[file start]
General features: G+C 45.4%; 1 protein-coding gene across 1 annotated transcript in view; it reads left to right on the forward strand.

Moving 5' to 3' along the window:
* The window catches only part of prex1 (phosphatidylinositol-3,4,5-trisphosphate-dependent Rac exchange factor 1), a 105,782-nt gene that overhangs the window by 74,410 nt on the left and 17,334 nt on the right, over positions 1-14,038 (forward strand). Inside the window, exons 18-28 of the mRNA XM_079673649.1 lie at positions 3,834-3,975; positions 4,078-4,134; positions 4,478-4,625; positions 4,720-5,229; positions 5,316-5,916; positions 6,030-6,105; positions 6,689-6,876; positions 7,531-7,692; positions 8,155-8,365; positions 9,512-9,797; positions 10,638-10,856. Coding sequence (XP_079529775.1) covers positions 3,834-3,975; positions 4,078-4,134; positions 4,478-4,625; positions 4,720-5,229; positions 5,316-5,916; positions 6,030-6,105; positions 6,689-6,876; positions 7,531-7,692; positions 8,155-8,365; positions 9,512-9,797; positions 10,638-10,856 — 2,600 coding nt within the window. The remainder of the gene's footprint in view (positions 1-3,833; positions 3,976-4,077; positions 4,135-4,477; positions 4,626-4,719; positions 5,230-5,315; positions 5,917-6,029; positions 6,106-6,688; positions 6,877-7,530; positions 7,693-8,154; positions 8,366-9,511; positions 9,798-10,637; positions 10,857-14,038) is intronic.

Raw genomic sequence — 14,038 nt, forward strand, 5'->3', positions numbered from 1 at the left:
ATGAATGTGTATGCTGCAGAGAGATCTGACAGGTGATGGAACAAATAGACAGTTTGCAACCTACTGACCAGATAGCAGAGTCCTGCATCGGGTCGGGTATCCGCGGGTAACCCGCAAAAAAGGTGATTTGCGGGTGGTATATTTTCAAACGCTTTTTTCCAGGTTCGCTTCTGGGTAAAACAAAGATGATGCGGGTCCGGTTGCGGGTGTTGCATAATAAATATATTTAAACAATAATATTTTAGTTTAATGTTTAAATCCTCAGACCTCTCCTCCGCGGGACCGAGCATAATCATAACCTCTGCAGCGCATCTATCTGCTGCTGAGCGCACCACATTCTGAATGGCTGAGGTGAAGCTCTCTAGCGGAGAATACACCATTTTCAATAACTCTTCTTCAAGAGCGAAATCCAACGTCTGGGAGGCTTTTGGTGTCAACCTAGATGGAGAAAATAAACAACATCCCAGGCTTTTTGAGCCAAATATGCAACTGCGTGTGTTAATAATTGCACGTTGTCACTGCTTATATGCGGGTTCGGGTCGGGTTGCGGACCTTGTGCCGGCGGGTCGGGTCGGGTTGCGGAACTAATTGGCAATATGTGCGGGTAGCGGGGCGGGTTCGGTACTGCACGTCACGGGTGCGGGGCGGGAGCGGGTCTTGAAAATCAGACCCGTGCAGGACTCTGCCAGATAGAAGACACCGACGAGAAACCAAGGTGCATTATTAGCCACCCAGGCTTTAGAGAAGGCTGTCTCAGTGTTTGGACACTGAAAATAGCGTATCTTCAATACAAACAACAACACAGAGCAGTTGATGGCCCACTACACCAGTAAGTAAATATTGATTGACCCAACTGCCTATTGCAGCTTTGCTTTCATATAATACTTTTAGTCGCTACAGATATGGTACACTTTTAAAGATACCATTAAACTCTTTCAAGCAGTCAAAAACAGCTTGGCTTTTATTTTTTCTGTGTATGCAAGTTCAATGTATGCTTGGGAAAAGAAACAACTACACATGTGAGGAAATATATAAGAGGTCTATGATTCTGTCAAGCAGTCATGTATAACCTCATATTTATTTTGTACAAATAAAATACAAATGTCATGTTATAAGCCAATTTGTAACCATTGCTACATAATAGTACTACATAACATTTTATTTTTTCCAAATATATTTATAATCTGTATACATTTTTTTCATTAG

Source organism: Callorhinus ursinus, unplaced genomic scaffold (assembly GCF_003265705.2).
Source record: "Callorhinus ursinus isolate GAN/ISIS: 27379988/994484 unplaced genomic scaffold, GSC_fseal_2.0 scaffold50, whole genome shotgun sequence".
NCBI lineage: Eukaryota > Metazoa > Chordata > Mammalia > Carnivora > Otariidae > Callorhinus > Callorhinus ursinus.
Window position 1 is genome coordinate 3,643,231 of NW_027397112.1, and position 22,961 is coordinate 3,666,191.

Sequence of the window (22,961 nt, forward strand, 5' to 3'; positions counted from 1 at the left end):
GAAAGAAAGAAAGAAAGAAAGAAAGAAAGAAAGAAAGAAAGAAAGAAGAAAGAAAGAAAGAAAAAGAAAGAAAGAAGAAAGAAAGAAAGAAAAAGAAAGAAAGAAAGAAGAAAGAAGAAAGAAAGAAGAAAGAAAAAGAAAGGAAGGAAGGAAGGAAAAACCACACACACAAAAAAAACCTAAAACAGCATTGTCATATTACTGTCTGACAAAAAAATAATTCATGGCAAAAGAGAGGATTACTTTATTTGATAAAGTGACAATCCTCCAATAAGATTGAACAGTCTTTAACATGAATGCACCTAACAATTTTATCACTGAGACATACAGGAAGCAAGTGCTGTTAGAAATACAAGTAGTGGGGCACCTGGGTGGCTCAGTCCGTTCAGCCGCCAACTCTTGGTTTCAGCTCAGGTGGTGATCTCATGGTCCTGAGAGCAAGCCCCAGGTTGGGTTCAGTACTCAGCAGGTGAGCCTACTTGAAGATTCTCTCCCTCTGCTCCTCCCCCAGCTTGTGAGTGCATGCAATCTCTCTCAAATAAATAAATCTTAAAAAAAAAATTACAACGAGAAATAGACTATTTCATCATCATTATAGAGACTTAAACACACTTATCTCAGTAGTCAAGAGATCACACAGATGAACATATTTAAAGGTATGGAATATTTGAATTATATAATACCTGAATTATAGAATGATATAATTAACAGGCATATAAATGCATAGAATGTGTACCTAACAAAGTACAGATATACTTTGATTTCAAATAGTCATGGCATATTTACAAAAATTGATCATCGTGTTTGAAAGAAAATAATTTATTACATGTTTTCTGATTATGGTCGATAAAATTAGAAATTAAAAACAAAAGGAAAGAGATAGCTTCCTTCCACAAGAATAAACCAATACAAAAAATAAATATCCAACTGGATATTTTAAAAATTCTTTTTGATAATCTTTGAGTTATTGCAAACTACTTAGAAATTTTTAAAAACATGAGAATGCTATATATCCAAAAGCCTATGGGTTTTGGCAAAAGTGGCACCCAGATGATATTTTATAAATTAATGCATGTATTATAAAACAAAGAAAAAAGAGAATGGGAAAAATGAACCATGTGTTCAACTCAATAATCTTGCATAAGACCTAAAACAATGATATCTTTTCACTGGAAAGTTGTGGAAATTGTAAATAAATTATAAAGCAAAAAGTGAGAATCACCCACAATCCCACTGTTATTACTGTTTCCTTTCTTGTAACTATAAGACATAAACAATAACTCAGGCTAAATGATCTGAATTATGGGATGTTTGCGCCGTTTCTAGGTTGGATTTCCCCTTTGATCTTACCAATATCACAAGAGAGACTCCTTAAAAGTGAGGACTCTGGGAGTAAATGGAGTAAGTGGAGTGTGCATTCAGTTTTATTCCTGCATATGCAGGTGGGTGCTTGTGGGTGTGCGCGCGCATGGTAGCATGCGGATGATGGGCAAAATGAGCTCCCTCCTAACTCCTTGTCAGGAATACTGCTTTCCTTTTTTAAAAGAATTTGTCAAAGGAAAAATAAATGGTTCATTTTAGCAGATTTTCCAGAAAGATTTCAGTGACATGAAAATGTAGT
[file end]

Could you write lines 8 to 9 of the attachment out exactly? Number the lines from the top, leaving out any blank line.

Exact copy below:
NCBI lineage: Eukaryota > Metazoa > Chordata > Mammalia > Carnivora > Otariidae > Callorhinus > Callorhinus ursinus.
Window position 1 is genome coordinate 3,643,231 of NW_027397112.1, and position 22,961 is coordinate 3,666,191.